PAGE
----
An average child in a day care or a nursery school gets at least eight to 12 episodes of common cold each year. In addition, they get tummy complaints, eye infections and in the recent past, Kenya has experienced outbreaks of measles. Although it is not possible to eradicate germs completely from schools, you can ensure that your child does not consistently get sick.
Why do children get sick while in school?
—They have weaker immune systems than adults: The defence system of a child is weaker because it has not fully matured yet. —They have poor hygiene habits: Most children do not wash their hands regularly. —They have a tendency to put things in their mouths. —They consistently touch their faces. —They love to share toys, utensils, pencils, crayons etc —In school, they are in proximity with sick classmates.
Airborne diseases such as tuberculosis, flu and common cold spread faster in poorly-ventiled spaces. Most children are picked by school buses at around 6am (sometimes earlier) and due to the chilly weather, windows are closed 'to prevent the children from getting sick'.
This, however, is a misguided notion. Keeping all windows shut means that if there is a child with a cold sneezes or coughs germs will spread to other children.
Open windows reduces spread of germs.
Children, generally, do not wash their hands regularly. They have to be reminded to keep their hands clean. Proper hand washing reduces infections in school-going children. Ideally, hands should be washed with soap and water for at least 20 seconds (for children, a fun practice would be to ask them to sing the happy birthday song twice).
Children should wash their hands after going to the toilet, after blowing their noses and before/after meals.
It is not practical to get children to wash their hands regularly. This is where hand sanitisers come in handy. If a teacher can keep one or two in the classroom, they can go a long way in preventing the spread of germs. Make sure that the sanitiser has at least 60 per cent alcohol (anything less is not effective in fighting germs).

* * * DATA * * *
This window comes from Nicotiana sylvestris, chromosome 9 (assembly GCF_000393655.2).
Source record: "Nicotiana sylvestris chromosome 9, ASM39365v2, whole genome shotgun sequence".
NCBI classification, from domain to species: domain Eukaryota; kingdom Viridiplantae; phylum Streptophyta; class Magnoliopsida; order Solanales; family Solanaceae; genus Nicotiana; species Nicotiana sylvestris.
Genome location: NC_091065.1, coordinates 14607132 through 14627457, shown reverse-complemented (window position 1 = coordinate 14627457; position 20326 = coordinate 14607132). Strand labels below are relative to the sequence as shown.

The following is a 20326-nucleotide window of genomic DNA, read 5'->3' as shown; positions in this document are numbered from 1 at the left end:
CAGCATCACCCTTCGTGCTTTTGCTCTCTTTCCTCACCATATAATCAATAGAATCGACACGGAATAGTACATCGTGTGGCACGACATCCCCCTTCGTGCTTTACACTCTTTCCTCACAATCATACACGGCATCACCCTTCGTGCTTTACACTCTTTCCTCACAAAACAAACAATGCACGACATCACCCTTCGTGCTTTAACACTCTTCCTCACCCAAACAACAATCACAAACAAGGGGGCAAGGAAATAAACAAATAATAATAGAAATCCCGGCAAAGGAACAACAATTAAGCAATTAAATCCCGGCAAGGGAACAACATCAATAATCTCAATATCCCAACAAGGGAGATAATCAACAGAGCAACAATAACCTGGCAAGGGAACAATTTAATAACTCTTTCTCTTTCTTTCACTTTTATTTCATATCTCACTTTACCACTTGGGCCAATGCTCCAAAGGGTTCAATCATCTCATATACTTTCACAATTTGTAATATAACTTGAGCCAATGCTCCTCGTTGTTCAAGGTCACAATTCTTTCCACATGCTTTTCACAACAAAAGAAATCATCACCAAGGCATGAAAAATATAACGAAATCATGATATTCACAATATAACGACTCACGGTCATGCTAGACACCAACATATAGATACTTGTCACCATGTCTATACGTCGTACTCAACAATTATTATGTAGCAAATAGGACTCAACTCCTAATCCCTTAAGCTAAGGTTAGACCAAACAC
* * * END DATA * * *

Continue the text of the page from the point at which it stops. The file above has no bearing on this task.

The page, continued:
Sharing pencils, crayons and utensils
Children in preschool put things in their mouths and touch their faces. This means that sharing of stationery is fraught with opportunities for germs to spread to your child. Where possible, get your child their own stationery and discourage them from sharing utensils whilst in school.
Tables and computers
Shockingly, table tops and computers in schools have been found to have up to 200 times more germs than toilets. This is because nobody bothers to properly sanitise these surfaces on a regular basis. Desks and table tops should ideally be wiped down every evening with sanitiser (or diluted bleach solution). Computer key boards and the accessories attached to these devices should also be cleaned daily using sanitised wipes.
Preschoolers are encouraged to learn how to share. This is an integral part of their development. However, shared toys can be a source of disease-causing germs. To reduce this problem, speak to teachers and other care givers at the school to disinfect the toys that the children share. Stuffed toys should be washed regularly. During hot weather, dying them out in the sun is often equally effective.
Teachers can spread germs too
Teachers need to improve on their hand washing skills as well. Most teachers will not remember to wash their hands after helping a child blow their nose. They will also move from a sick child to a well child during teaching activities without sanitising their hands. This means that if the teacher held the crayon of a sick child, he/she will carry those germs to the next child he/she interacts with.
Teach germ etiquette
If your child has a cold or the flu, teach him or her how to prevent the spread of germs to other children. This involves sneezing or coughing into the elbow instead of hands or freely into the classroom. Children should also understand the need to dispose of any tissue which has been used to blow ones' nose.
Keep sick children at home
It is not unusual to have very sick children taken to school. Most parents feel that it is safer than leaving the child under the care of a nanny. Unfortunately, by doing this, the parent of the sick child exposes all the children to the same disease causing germs.
Get your child vaccinated
Most childhood illnesses can be prevented through vaccination. Ideally, all schools should verify the immunisation status of every child. Flu, tummy bugs such as rota virus, measles, pneumonia, meningitis are among highly contagious diseases that have effective vaccinations available in Kenya. Ensure that your child is vaccinated.
Most preschoolers take an afternoon nap in school. The mattresses, bedding and stuffed toys can have bedbugs. These tiny creatures can be a source of misery and can be brought home. All beddings must be cleaned and dried out in the sun regularly.
Most school bags are a haven for germs. Studies done assessing school bags for germs have found that most of them have bugs commonly found in faeces and when food gets in contact with these bugs, it is a recipe for serious tummy problems. Ideally, school bags should be cleaned out daily and washed weekly.